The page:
I’ve been lucky enough to spend the last three weeks in Continental Europe, where I’ve done my fair share of eating, exploring, more eating, and lots and lots of writing (to the extent where I’m beginning to question whether or not this is in fact a ‘holiday’). I always carry around a pen and some paper with me just in case there’s something I’d like to jot down, and to my great delight, I’ve been writing practically nonstop in all sorts of wonderful and unexpected places, such as:
- A car driving all around Belgium (this mightn’t have been as effective if I was also the driver)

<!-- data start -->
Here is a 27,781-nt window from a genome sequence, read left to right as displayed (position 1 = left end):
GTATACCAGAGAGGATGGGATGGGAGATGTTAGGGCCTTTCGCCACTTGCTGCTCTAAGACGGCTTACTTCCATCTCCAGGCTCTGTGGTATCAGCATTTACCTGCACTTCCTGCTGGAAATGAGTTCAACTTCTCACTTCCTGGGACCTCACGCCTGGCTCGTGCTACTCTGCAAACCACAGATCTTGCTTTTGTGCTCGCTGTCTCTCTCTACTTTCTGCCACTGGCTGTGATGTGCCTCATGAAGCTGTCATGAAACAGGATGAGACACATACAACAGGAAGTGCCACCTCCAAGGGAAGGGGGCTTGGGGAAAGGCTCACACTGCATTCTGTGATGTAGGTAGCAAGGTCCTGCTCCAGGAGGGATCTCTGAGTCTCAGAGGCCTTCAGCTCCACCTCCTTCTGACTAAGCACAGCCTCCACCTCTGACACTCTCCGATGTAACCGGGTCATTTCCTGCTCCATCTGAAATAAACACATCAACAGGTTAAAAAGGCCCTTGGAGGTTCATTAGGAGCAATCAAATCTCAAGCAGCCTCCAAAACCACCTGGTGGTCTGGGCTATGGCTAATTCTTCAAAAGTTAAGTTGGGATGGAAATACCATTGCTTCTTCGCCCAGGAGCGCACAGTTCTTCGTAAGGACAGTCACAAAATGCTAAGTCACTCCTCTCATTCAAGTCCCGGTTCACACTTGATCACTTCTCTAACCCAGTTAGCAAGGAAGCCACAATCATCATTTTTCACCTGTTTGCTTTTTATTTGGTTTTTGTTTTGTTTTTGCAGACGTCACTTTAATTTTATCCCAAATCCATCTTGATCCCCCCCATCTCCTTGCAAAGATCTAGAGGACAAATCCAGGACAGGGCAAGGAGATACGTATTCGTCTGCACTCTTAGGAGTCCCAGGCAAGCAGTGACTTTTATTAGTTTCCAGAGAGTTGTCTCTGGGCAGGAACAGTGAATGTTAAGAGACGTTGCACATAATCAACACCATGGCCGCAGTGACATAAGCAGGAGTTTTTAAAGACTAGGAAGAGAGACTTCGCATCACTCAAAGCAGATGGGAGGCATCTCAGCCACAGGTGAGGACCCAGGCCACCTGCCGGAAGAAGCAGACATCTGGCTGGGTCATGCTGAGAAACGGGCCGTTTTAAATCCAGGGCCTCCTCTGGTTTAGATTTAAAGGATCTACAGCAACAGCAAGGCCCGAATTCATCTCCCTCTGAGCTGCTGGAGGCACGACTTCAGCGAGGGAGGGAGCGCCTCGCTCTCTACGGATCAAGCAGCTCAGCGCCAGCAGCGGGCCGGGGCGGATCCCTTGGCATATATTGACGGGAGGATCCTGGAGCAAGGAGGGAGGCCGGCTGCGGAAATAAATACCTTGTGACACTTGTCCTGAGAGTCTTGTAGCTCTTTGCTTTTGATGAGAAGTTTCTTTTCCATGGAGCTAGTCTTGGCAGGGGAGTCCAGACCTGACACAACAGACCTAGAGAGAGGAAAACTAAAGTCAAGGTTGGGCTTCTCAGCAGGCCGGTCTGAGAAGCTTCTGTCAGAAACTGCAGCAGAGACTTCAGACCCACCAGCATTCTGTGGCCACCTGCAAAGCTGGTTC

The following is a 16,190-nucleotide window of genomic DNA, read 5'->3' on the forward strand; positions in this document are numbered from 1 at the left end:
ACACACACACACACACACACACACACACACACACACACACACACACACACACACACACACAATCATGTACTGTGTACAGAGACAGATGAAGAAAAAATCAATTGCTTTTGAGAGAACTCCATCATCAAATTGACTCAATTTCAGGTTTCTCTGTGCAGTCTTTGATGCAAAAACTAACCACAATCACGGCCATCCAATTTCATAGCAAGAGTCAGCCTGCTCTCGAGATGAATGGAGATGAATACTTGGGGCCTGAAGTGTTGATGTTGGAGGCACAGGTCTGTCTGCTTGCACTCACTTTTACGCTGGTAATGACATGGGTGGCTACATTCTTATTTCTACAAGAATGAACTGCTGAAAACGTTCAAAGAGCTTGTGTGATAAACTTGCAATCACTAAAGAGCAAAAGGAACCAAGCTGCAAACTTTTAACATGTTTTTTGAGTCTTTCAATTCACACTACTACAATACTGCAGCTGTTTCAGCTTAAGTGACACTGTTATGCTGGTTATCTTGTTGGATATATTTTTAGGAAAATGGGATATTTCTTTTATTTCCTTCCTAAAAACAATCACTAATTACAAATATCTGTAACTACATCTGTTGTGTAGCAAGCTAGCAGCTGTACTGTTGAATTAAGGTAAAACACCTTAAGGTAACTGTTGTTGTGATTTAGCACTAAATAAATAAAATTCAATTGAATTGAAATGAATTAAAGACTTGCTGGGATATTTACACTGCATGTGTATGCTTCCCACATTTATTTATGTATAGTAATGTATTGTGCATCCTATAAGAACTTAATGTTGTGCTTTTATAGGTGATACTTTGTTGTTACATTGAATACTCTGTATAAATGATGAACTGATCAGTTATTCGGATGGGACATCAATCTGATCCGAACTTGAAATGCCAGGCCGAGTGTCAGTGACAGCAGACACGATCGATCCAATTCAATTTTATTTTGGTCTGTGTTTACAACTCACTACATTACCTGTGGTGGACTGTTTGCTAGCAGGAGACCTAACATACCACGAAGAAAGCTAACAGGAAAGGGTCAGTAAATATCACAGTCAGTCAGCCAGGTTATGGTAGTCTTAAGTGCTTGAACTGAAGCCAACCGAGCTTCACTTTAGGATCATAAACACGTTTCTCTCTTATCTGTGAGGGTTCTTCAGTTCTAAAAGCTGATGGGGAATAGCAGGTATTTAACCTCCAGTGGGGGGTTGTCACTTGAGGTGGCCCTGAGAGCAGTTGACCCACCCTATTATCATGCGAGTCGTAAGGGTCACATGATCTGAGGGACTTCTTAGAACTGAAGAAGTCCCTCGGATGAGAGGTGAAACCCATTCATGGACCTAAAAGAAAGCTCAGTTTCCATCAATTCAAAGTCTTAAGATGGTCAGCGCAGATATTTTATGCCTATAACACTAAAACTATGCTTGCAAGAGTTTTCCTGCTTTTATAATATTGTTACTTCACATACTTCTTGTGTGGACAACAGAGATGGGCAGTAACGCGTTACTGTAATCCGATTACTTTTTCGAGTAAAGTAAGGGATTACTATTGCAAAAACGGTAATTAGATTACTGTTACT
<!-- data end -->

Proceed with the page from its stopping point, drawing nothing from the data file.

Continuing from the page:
- Trains all over Belgium
- St. Michael and St. Gudula Cathedral in Brussels
- A not-so-yummy restaurant in Brussels
- An uber yummy brasserie in Liège
Writing in these unexpected places has reinforced my love for penning thoughts on the go, and apart from boosting my word count, I was also able to capture a bunch of things that would’ve normally eluded me. I’m not talking about writing an entire novel on the go (though maybe there are some super organised people out there who can do that), but about writing snippets of things that tend to come more easily and naturally to us when exposed to a new environment—and these snippets, small and fragmented as they are, can be really useful in improving that poem or short story or novel you’re working on. Here are five reasons why.